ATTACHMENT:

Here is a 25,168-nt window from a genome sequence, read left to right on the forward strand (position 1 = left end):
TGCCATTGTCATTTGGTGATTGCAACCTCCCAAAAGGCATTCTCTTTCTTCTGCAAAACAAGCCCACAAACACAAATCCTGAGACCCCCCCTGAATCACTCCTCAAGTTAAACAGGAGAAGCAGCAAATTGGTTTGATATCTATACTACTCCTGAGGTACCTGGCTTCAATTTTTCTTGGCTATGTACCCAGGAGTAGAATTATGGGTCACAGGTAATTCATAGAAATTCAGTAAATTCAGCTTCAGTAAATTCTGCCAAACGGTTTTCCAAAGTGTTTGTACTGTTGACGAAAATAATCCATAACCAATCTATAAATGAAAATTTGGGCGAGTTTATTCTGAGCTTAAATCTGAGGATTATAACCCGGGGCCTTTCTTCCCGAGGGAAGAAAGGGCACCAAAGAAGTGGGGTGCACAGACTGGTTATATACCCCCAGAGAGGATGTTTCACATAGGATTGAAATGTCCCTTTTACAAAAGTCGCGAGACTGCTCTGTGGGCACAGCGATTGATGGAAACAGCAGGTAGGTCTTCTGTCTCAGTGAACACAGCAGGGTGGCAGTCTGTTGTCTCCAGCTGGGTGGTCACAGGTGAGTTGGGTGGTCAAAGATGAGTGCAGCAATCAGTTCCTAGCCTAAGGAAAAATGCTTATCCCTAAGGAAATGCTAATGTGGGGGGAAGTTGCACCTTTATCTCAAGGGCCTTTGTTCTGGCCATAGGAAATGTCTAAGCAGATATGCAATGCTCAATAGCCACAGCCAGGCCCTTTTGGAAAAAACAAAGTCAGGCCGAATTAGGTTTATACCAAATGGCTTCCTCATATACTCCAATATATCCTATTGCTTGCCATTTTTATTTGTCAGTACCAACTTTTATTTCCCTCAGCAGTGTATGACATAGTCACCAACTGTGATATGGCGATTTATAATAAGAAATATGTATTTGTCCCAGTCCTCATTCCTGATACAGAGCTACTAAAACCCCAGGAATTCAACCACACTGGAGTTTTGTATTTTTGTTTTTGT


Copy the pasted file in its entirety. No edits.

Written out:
Here is a 25,168-nt window from a genome sequence, read left to right on the forward strand (position 1 = left end):
TGCCATTGTCATTTGGTGATTGCAACCTCCCAAAAGGCATTCTCTTTCTTCTGCAAAACAAGCCCACAAACACAAATCCTGAGACCCCCCCTGAATCACTCCTCAAGTTAAACAGGAGAAGCAGCAAATTGGTTTGATATCTATACTACTCCTGAGGTACCTGGCTTCAATTTTTCTTGGCTATGTACCCAGGAGTAGAATTATGGGTCACAGGTAATTCATAGAAATTCAGTAAATTCAGCTTCAGTAAATTCTGCCAAACGGTTTTCCAAAGTGTTTGTACTGTTGACGAAAATAATCCATAACCAATCTATAAATGAAAATTTGGGCGAGTTTATTCTGAGCTTAAATCTGAGGATTATAACCCGGGGCCTTTCTTCCCGAGGGAAGAAAGGGCACCAAAGAAGTGGGGTGCACAGACTGGTTATATACCCCCAGAGAGGATGTTTCACATAGGATTGAAATGTCCCTTTTACAAAAGTCGCGAGACTGCTCTGTGGGCACAGCGATTGATGGAAACAGCAGGTAGGTCTTCTGTCTCAGTGAACACAGCAGGGTGGCAGTCTGTTGTCTCCAGCTGGGTGGTCACAGGTGAGTTGGGTGGTCAAAGATGAGTGCAGCAATCAGTTCCTAGCCTAAGGAAAAATGCTTATCCCTAAGGAAATGCTAATGTGGGGGGAAGTTGCACCTTTATCTCAAGGGCCTTTGTTCTGGCCATAGGAAATGTCTAAGCAGATATGCAATGCTCAATAGCCACAGCCAGGCCCTTTTGGAAAAAACAAAGTCAGGCCGAATTAGGTTTATACCAAATGGCTTCCTCATATACTCCAATATATCCTATTGCTTGCCATTTTTATTTGTCAGTACCAACTTTTATTTCCCTCAGCAGTGTATGACATAGTCACCAACTGTGATATGGCGATTTATAATAAGAAATATGTATTTGTCCCAGTCCTCATTCCTGATACAGAGCTACTAAAACCCCAGGAATTCAACCACACTGGAGTTTTGTATTTTTGTTTTTGT